As I related in the blog post “J’arrive,” I just visited Notre Dame cathedral. Wandering around inside Notre Dame with the many others visitors, I walked past an area where two people were sitting on a bench, waiting for confession. Confession it seems is no longer confined to dark wooden boxes, with strange hidden priests inside them all day, like I’ve seen in old movies. The priest is in view, in a glass cubicle with only a bit of privacy. You see him praying with the confessed. People kneel or sit next to him. Anyway, it got me pondering the condition, and the ritual, of confession. Something I do not have insider experience with. I wondered at the impulse of confession (indoctrinated or self-driven), and how or if it relieves suffering? I associate the ritual itself as anxiety provoking, perhaps from Italian films or Irish literature (Joyce?), and the insistence on sin. From events in my own life of the last years, I can understood how one can feel overwrought in regards to an/other, in front an inner 'jury,' trapped in the ethics of harm and non-harm in relationships. I thus pondered the suffering that may have brought people to confession that night. I thought it might be nice to pray with someone, for reconciling trauma, healing illness, sending good wishes to oneself and others, or asking for world peace. I have experienced this affirming kind of prayer in women's circles. 

Onwards - yesterday I went to rue de Bac. Home of the Miraculous Medal, where Mary appeared to Catherine Labouré in 1830. I went there unplanned, as I was in the area. A chapel sits on this site, and receives the faithful down a long open corridor. This opens into a large vaulted space with two major sculptures of Mary on view. This chapel is truly a place of prayer. The pews were almost full of people sitting in contemplation, and waiting for the mass to start. There wasn’t room for me to sit in view of the main statue of the Mother. In this, her hands extend downward with open palms. The centre of her palms pour healing light/shakti to all. She stands on a globe and a snake, apparently vanquishing the snake, but one might make other interpretations. She is crowned in gold, a Queen. This crown does not appear in her small medal image, the little charm you take home with you to wear for devotion, remembrance and protection.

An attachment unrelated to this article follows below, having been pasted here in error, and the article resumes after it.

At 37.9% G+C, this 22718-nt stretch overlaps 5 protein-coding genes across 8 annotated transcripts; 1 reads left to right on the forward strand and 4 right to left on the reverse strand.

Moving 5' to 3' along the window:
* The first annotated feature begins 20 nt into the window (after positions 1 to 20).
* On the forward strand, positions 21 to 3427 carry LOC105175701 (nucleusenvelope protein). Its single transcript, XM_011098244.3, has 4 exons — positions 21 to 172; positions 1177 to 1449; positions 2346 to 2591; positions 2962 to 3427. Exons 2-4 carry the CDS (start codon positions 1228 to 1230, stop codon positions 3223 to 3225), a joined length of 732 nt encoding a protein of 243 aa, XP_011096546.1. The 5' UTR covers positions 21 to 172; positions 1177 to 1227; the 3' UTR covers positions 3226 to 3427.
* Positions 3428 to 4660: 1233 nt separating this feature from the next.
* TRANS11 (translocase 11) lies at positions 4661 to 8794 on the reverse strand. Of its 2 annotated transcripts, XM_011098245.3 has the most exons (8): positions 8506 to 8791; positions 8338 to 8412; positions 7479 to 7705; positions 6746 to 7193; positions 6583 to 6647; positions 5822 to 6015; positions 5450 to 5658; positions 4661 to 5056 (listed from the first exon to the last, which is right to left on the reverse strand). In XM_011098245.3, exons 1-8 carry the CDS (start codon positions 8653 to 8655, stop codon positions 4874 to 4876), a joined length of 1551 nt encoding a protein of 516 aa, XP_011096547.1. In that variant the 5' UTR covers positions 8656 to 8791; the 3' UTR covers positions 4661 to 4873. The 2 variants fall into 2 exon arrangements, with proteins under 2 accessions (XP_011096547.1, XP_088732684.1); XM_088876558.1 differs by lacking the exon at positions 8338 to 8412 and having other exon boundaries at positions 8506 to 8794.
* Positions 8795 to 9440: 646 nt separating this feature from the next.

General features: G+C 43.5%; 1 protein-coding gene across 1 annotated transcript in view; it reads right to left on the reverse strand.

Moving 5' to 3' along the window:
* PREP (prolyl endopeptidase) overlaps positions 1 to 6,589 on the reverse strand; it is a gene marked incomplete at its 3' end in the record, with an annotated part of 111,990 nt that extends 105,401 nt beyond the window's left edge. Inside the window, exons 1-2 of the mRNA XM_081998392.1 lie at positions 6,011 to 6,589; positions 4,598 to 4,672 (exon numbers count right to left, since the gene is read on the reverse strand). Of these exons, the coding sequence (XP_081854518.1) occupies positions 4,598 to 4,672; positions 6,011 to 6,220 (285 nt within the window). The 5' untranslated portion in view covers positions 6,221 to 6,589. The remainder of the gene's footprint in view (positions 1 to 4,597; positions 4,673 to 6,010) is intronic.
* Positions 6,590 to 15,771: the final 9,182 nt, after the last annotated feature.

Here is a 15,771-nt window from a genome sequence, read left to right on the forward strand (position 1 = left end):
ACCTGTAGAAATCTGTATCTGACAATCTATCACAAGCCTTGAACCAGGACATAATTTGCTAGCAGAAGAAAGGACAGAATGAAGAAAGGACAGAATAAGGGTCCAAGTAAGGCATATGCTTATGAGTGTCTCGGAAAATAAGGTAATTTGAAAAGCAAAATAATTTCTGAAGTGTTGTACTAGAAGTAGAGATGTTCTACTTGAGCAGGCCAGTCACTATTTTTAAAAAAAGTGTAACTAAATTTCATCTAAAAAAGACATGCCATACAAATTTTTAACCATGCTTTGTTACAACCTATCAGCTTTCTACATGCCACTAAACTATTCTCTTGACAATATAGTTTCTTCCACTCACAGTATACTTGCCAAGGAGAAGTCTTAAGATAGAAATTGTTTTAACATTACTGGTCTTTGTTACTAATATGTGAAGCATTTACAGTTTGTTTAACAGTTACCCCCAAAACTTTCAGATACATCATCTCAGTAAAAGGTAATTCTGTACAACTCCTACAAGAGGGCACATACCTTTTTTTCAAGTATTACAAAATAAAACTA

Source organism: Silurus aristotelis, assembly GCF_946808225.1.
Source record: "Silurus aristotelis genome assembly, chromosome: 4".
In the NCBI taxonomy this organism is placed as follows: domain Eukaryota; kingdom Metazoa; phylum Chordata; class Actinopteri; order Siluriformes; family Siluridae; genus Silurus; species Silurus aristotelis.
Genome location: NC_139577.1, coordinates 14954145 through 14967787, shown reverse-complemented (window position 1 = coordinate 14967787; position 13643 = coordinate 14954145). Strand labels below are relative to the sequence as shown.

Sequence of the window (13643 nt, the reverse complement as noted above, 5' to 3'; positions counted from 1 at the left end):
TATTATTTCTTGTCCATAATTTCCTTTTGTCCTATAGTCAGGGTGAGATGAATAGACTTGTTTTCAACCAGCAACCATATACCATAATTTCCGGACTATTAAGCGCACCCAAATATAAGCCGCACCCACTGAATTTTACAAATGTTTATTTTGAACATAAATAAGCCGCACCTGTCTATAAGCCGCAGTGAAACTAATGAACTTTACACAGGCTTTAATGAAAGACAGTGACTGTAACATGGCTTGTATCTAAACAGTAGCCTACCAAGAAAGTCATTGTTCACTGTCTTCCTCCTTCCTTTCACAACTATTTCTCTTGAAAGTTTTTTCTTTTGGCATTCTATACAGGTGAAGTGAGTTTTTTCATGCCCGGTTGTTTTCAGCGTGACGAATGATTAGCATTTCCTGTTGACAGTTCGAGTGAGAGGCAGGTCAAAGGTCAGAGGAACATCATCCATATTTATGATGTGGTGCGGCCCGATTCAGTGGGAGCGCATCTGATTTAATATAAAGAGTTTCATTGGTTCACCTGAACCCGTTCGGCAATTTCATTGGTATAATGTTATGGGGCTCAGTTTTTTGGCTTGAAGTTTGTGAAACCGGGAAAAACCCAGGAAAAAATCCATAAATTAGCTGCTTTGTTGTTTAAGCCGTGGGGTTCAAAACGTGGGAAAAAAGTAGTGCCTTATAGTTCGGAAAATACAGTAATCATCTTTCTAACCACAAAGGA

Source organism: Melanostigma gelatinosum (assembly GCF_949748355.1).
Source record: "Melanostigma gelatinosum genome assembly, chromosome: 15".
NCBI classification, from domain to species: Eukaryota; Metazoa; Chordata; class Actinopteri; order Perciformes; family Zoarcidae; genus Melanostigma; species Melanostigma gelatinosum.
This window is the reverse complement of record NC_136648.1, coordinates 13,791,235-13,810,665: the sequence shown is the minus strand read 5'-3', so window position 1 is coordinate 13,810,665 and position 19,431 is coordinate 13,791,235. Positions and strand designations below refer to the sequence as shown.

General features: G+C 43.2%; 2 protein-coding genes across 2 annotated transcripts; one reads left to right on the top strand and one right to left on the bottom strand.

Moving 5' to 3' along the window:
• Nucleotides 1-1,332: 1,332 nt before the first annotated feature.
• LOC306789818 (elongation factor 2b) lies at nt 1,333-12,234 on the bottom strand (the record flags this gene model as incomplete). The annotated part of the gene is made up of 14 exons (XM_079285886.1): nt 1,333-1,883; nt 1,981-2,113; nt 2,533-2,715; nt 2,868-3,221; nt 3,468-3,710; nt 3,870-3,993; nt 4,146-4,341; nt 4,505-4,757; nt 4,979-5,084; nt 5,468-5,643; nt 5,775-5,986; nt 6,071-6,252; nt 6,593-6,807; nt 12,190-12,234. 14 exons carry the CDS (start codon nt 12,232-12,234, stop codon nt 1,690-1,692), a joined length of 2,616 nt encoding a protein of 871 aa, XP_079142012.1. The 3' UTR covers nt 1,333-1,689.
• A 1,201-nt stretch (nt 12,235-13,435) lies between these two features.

This is a long story, due to all this background, but I go on. I actually wanted to touch upon Derrida’s text, Circonfession (on Cixous’ seminar reading list). Given the telepathic signal of this week related to my new curiosity about “confession,” and Cixous’ seminar reading list, I feel directed to read this. In life writing and narrative research, we tell life stories, relating incidents of some meaning or other - in one sense we "confess." Especially in telling stories never before told, or stories we can only articulate in a certain time and place, once events have come to pass. There is a 'secret' aspect to confession - what you otherwise would not tell. More generally, in our life stories, we are the 'heroes/heroines' of the tale, finding ourselves and others to be the cause of various happy events or fatal misfortunes. Misfortunes at the hands of others (or ourselves) are the topic of testimonials. As I understand it, Derrida takes up the testimonial side of confession, in terms of the “self” that is related, and the “selves” we make of others in telling our tales. I want to look more into this.